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The Big Bang Theory states that at t=0 the big bang singularity occurs with an initial condition of ~luminal radial expansion. The Big Bang Theory also states that the energy of the big bang singularity results in the universe without describing the nature of this energy.

Is it possible that the big bang singularity initial condition includes something else, perhaps angular momentum perpendicular to the direction of radial expansion, and that this angular momentum comprises a significant portion of the big bang energy?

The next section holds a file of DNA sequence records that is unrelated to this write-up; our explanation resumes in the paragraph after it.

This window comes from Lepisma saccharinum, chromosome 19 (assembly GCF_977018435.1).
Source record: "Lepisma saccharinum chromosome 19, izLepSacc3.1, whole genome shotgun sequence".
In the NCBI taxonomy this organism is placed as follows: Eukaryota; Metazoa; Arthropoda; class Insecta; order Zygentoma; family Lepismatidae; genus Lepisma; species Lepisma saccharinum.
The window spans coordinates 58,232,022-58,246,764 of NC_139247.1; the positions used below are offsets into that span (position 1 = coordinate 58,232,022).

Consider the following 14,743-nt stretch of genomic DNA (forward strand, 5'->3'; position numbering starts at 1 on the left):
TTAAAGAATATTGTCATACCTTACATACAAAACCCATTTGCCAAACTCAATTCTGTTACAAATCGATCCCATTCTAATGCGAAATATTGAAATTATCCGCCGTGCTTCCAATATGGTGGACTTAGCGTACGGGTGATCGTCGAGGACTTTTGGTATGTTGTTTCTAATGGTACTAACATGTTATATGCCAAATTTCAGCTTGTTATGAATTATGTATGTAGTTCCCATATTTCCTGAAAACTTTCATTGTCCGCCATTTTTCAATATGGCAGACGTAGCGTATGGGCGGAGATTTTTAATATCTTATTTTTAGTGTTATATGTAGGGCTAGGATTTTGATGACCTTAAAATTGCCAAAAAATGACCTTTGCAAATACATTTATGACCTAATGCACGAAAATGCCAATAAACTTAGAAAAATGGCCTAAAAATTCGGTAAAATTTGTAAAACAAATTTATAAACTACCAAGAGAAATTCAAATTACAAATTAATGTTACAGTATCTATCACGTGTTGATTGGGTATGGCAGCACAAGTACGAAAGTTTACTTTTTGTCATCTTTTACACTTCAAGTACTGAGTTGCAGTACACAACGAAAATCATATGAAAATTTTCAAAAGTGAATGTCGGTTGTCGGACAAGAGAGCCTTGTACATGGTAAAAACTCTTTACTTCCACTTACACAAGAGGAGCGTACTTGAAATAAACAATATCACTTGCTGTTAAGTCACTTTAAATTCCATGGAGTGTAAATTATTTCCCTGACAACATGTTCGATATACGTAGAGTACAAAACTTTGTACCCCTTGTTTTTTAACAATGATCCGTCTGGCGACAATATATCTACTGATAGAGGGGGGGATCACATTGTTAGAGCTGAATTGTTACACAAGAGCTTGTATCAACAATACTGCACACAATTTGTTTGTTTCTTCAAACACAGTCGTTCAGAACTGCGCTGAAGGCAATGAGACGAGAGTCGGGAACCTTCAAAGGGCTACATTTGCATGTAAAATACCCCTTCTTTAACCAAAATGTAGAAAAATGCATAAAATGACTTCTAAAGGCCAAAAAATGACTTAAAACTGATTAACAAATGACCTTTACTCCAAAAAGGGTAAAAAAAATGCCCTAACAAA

This question brings up the second question of whether the angular momentum is clockwise or anti-clockwise, or a mixture, or a "duoverse"?

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  • $\begingroup$ Angular momentum is not energy. Your question would be better if asking, e.g., if there is any particular reason to expect that the big bang was symmetric. If the universe started out with an initial angular momentum, the big bang would necessarily be asymmetric. $\endgroup$ – S. McGrew Feb 5 at 1:41

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